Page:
Spring is in the air, which means another pest epidemic has hit our city, and on the mouths of many is a phrase that hasn’t been heard in several decades; ” I HAVE MOTHS”.
In my last apartment, I noticed only one or two moths flying around but I didn’t think much of it at the time, as they seemed innocent enough. That was until I pulled out a boiled wool coat that I had slaved away at sewing the winter before. It had been chewed to death! I continued to go through the rest of my coats and sure enough all or most now had holes.
I spent a period of a few days following directions I found on the internet in order to prevent further damage to my clothes and fabrics. I am going to share them with you all today! Here are some of the directions I found to be extremely useful:
1) Bag everything up that you wish to keep in clear, plastic bags- store it in a cool, dry place or better yet in the sun.
2) Go to your local hardware store and purchase clothing moth tape which you will have to replace every 3 months. It contains pheromones that attract the male moths.
3) I also purchased dried lavender to make sachets for storing anything in trunks, drawers etc and hung the bushels in the closets as well.
4) For extra security I purchased some cedar planks to hang in the closet. If you have time and cash, I would try the cedar paper that comes in rolls and line your entire closet with this. To boot, I wiped down everything with diluted lavender oil.
5) Launder or dry clean EVERYTHING especially cat/dog beds and feather duvets and pillows. Please remember, hang to dry all articles that are made or stuffed with feathers as they made catch fire when placed in the dryer.
Don’t forget to sweep and vacuum and clean every nook and cranny before placing everything back. After all this tedious work you will soon realize you are only half way through the process. Since pesticides are no longer being used, we must revert back to the ways of our elders when it comes to caring and storing for our garments. Here are some preventative storage steps that will hopefully help you in preventing any returning moths or at least break down the cycle of the existing ones.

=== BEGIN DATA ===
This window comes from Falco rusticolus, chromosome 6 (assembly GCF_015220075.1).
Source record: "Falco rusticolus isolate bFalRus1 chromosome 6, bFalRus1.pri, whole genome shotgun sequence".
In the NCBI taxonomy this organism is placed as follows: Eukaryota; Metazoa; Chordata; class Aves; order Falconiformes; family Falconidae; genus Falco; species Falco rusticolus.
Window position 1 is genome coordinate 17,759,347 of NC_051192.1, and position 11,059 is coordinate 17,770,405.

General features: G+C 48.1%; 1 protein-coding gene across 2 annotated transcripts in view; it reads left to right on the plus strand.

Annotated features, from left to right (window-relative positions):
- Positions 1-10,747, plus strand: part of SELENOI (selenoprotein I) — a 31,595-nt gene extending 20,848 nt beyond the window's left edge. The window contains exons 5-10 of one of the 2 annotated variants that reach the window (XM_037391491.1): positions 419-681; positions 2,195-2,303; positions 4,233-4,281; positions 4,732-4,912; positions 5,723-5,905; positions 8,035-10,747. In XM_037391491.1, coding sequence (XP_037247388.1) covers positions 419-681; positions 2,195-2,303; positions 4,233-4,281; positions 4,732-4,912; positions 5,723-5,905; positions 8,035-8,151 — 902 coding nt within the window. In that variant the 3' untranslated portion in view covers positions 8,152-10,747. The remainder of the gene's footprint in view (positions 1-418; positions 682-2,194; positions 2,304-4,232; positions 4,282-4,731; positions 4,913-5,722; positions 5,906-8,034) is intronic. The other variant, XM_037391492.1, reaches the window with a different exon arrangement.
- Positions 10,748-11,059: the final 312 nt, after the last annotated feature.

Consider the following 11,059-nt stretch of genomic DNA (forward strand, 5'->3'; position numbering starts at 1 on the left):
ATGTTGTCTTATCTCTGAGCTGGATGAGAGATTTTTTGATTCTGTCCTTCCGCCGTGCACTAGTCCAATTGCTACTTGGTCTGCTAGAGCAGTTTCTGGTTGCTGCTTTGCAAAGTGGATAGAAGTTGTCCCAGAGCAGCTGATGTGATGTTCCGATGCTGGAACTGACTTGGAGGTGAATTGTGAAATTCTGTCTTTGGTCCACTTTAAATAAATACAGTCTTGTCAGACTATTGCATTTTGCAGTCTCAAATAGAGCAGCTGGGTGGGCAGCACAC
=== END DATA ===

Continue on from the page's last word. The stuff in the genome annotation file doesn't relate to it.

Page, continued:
Wash your clothes. This should go without saying but if you’re anything like most people, you’re not going to wash or dry clean your wool sweater after one wear. If you have a moth problem I would recommend washing everything afterwards for at least a few months. If you sweat, or even get a tiny speck of dinner on your fancy tuxedo get it dry cleaned and store it away properly.
Store your clothes. If you are a Canadian, you likely have two wardrobes; one for winter and one for summer. Storage is key! Moths LOVE dark, crammed spaces. Be sure to tightly seal everything that is a threat to moths (eg: natural fibers). Moth balls are an easier purchase but they apparently burn through plastic, smell pretty icky and are toxic for animals and small children. If you have room for bins to store your items, you can use cedar chips, cedar balls or lavender instead. If you don’t have room for bins, I recommend just using a clear, plastic bag and sucking all of the air out of it with a vacuum followed by a tightly sealed knot. If you have fur coats, it’s well worth the investment to have them stored away for the season (yellowpages.ca has a list of storage houses). Keeping certain garments in the plastic after dry cleaning can often ruin the fibers. Some suggest airing the garment(s) out in the sun for the afternoon and then placing them in a new, clear plastic bag before storing them away for the season.
For large amounts of fabric that will likely go unused for an extended period of time, my only advice here is to dump it in the garbage. Yes, these rolls are a huge investment to many designers but it’s not worth keeping around in hopes that you will use it someday. If taking the rolls to a large load laundromat isn’t an option, then contact a washer in your local town/city and ask what the charge is per meter to wash your fabrics.
After doing so, if this works for your needs, wrap the tubes in clear plastic and keep them tightly sealed until you plan to use them.
Don’t despair if this seems like a lot of work and upkeep. I’m a bit of a cleaning nut at times. So, I tend to go to the extreme. In a big city, we typically live on top or under other people. So, what is only your moth problem will soon become someone else’s. That is why I believe it is best to take care of business right away before the issue gets much, much worse.